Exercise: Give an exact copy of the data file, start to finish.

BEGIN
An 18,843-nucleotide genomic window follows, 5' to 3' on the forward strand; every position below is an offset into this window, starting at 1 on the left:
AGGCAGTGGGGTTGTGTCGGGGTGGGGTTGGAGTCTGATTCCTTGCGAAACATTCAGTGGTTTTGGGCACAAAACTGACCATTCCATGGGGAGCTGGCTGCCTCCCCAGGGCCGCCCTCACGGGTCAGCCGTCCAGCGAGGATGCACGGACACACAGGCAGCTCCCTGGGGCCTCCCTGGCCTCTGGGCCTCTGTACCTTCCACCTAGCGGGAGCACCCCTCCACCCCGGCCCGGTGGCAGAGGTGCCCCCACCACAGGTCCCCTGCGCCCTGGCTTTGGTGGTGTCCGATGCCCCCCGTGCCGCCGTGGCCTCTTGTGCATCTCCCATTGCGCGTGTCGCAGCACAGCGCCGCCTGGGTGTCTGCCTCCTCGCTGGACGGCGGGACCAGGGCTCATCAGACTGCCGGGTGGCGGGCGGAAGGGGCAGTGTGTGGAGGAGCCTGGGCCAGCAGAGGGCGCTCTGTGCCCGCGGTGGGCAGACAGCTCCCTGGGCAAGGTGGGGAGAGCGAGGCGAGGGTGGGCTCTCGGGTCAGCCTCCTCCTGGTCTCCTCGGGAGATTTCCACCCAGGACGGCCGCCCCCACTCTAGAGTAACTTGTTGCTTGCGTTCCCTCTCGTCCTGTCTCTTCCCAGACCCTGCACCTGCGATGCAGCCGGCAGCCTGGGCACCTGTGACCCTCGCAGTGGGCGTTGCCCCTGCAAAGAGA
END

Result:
An 18,843-nucleotide genomic window follows, 5' to 3' on the forward strand; every position below is an offset into this window, starting at 1 on the left:
AGGCAGTGGGGTTGTGTCGGGGTGGGGTTGGAGTCTGATTCCTTGCGAAACATTCAGTGGTTTTGGGCACAAAACTGACCATTCCATGGGGAGCTGGCTGCCTCCCCAGGGCCGCCCTCACGGGTCAGCCGTCCAGCGAGGATGCACGGACACACAGGCAGCTCCCTGGGGCCTCCCTGGCCTCTGGGCCTCTGTACCTTCCACCTAGCGGGAGCACCCCTCCACCCCGGCCCGGTGGCAGAGGTGCCCCCACCACAGGTCCCCTGCGCCCTGGCTTTGGTGGTGTCCGATGCCCCCCGTGCCGCCGTGGCCTCTTGTGCATCTCCCATTGCGCGTGTCGCAGCACAGCGCCGCCTGGGTGTCTGCCTCCTCGCTGGACGGCGGGACCAGGGCTCATCAGACTGCCGGGTGGCGGGCGGAAGGGGCAGTGTGTGGAGGAGCCTGGGCCAGCAGAGGGCGCTCTGTGCCCGCGGTGGGCAGACAGCTCCCTGGGCAAGGTGGGGAGAGCGAGGCGAGGGTGGGCTCTCGGGTCAGCCTCCTCCTGGTCTCCTCGGGAGATTTCCACCCAGGACGGCCGCCCCCACTCTAGAGTAACTTGTTGCTTGCGTTCCCTCTCGTCCTGTCTCTTCCCAGACCCTGCACCTGCGATGCAGCCGGCAGCCTGGGCACCTGTGACCCTCGCAGTGGGCGTTGCCCCTGCAAAGAGA